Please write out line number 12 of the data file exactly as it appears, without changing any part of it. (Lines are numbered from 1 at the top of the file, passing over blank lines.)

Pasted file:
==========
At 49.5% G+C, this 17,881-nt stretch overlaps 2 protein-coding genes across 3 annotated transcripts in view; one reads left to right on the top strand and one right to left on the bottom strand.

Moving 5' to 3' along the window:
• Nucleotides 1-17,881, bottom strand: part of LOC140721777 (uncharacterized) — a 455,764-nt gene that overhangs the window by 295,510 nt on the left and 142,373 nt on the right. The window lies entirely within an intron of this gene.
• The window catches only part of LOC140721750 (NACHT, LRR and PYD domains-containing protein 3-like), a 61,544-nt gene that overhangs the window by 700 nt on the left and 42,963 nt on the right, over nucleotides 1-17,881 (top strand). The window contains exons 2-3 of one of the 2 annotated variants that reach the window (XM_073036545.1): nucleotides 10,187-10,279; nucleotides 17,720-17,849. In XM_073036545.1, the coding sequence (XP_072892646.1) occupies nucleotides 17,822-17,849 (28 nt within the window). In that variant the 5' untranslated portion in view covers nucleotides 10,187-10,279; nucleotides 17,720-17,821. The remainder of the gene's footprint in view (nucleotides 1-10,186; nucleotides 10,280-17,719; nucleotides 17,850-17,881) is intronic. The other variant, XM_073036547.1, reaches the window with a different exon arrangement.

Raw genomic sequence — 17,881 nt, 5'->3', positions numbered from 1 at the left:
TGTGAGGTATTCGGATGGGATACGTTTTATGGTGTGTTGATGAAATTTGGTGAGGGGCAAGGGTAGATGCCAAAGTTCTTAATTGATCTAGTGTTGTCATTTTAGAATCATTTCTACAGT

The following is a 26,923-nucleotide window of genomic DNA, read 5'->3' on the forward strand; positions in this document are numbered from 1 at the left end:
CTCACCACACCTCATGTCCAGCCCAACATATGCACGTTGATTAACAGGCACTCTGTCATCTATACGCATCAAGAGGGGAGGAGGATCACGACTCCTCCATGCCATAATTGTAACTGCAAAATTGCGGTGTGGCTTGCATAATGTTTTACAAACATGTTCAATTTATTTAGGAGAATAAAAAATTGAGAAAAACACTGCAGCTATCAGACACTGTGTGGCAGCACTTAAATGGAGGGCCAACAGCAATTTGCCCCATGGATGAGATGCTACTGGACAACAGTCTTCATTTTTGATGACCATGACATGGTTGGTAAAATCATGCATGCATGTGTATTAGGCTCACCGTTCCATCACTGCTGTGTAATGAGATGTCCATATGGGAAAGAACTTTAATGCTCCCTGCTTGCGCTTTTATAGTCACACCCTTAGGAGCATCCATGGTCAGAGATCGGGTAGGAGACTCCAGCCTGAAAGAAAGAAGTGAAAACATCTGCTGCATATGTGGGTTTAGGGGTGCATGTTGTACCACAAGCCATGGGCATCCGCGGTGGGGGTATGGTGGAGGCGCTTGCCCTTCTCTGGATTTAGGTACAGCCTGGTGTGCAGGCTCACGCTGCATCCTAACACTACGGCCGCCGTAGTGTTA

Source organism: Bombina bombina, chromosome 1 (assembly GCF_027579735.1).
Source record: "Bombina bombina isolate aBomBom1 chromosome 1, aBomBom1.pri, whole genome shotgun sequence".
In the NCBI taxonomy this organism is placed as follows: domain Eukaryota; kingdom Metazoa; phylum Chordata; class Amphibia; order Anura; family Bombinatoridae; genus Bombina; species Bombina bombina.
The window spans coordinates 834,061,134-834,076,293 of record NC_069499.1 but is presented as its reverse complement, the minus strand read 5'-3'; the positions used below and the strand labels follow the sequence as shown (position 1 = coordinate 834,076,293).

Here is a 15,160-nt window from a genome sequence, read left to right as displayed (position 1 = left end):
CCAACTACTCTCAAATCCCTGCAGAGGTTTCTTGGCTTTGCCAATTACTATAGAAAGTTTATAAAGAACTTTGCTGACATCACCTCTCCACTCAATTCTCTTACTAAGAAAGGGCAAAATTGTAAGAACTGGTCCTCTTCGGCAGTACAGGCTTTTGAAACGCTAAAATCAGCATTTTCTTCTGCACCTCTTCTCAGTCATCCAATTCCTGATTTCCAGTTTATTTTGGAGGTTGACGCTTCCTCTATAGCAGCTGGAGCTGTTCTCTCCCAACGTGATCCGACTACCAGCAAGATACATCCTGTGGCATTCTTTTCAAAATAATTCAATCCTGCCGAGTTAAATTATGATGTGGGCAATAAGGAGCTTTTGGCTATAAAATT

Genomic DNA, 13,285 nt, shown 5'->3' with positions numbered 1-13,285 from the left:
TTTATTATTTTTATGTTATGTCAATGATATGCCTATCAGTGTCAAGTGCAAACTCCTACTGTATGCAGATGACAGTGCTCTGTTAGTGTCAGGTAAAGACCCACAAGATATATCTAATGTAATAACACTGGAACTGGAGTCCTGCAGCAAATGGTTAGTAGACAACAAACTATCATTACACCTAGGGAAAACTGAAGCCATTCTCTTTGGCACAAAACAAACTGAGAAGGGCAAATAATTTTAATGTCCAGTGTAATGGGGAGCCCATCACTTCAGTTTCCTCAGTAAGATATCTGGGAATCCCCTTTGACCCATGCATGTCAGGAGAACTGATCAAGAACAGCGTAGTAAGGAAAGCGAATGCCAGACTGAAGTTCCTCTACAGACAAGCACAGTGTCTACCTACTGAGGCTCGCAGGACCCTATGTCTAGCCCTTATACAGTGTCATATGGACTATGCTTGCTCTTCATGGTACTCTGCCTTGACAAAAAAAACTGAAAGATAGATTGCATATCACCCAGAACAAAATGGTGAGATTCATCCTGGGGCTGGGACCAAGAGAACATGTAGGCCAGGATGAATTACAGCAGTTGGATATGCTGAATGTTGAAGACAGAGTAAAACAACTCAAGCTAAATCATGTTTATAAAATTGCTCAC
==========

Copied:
The window spans coordinates 834,061,134-834,076,293 of record NC_069499.1 but is presented as its reverse complement, the minus strand read 5'-3'; the positions used below and the strand labels follow the sequence as shown (position 1 = coordinate 834,076,293).